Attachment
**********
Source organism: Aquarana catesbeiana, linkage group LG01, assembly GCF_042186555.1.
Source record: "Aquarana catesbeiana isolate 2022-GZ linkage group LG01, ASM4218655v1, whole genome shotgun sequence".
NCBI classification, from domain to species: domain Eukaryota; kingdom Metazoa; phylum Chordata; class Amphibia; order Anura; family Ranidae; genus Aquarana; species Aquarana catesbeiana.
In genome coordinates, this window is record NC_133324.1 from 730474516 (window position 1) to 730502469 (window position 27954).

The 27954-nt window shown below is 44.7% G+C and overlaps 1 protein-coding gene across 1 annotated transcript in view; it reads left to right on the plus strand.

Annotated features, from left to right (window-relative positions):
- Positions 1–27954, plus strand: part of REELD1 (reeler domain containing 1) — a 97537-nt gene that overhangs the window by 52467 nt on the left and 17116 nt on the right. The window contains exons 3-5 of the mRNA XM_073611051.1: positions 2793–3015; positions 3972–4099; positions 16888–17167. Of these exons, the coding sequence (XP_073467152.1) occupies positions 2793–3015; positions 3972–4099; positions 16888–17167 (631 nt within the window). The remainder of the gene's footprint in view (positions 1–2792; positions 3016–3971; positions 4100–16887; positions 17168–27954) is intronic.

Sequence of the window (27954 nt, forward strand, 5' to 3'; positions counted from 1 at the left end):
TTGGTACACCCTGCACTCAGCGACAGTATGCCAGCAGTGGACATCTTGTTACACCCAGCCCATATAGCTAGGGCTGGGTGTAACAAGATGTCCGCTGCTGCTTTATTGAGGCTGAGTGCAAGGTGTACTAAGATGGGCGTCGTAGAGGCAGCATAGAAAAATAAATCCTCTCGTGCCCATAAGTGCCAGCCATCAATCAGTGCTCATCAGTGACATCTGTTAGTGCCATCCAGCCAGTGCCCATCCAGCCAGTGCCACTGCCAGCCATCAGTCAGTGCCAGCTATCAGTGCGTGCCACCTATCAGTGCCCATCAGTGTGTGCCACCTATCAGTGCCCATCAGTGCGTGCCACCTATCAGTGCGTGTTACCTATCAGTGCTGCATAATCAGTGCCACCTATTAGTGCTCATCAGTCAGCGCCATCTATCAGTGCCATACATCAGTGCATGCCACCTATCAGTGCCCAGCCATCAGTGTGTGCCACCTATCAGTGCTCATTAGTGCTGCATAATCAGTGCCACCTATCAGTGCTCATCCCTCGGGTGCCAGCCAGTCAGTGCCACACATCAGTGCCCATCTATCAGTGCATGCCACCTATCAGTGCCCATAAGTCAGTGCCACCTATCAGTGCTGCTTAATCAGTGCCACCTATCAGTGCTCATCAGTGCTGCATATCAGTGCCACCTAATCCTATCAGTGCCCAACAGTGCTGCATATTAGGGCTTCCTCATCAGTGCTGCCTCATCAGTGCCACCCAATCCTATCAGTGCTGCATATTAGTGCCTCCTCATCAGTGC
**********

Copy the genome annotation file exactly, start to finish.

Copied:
Source organism: Aquarana catesbeiana, linkage group LG01, assembly GCF_042186555.1.
Source record: "Aquarana catesbeiana isolate 2022-GZ linkage group LG01, ASM4218655v1, whole genome shotgun sequence".
NCBI classification, from domain to species: domain Eukaryota; kingdom Metazoa; phylum Chordata; class Amphibia; order Anura; family Ranidae; genus Aquarana; species Aquarana catesbeiana.
In genome coordinates, this window is record NC_133324.1 from 730474516 (window position 1) to 730502469 (window position 27954).

The 27954-nt window shown below is 44.7% G+C and overlaps 1 protein-coding gene across 1 annotated transcript in view; it reads left to right on the plus strand.

Annotated features, from left to right (window-relative positions):
- Positions 1–27954, plus strand: part of REELD1 (reeler domain containing 1) — a 97537-nt gene that overhangs the window by 52467 nt on the left and 17116 nt on the right. The window contains exons 3-5 of the mRNA XM_073611051.1: positions 2793–3015; positions 3972–4099; positions 16888–17167. Of these exons, the coding sequence (XP_073467152.1) occupies positions 2793–3015; positions 3972–4099; positions 16888–17167 (631 nt within the window). The remainder of the gene's footprint in view (positions 1–2792; positions 3016–3971; positions 4100–16887; positions 17168–27954) is intronic.

Sequence of the window (27954 nt, forward strand, 5' to 3'; positions counted from 1 at the left end):
TTGGTACACCCTGCACTCAGCGACAGTATGCCAGCAGTGGACATCTTGTTACACCCAGCCCATATAGCTAGGGCTGGGTGTAACAAGATGTCCGCTGCTGCTTTATTGAGGCTGAGTGCAAGGTGTACTAAGATGGGCGTCGTAGAGGCAGCATAGAAAAATAAATCCTCTCGTGCCCATAAGTGCCAGCCATCAATCAGTGCTCATCAGTGACATCTGTTAGTGCCATCCAGCCAGTGCCCATCCAGCCAGTGCCACTGCCAGCCATCAGTCAGTGCCAGCTATCAGTGCGTGCCACCTATCAGTGCCCATCAGTGTGTGCCACCTATCAGTGCCCATCAGTGCGTGCCACCTATCAGTGCGTGTTACCTATCAGTGCTGCATAATCAGTGCCACCTATTAGTGCTCATCAGTCAGCGCCATCTATCAGTGCCATACATCAGTGCATGCCACCTATCAGTGCCCAGCCATCAGTGTGTGCCACCTATCAGTGCTCATTAGTGCTGCATAATCAGTGCCACCTATCAGTGCTCATCCCTCGGGTGCCAGCCAGTCAGTGCCACACATCAGTGCCCATCTATCAGTGCATGCCACCTATCAGTGCCCATAAGTCAGTGCCACCTATCAGTGCTGCTTAATCAGTGCCACCTATCAGTGCTCATCAGTGCTGCATATCAGTGCCACCTAATCCTATCAGTGCCCAACAGTGCTGCATATTAGGGCTTCCTCATCAGTGCTGCCTCATCAGTGCCACCCAATCCTATCAGTGCTGCATATTAGTGCCTCCTCATCAGTGC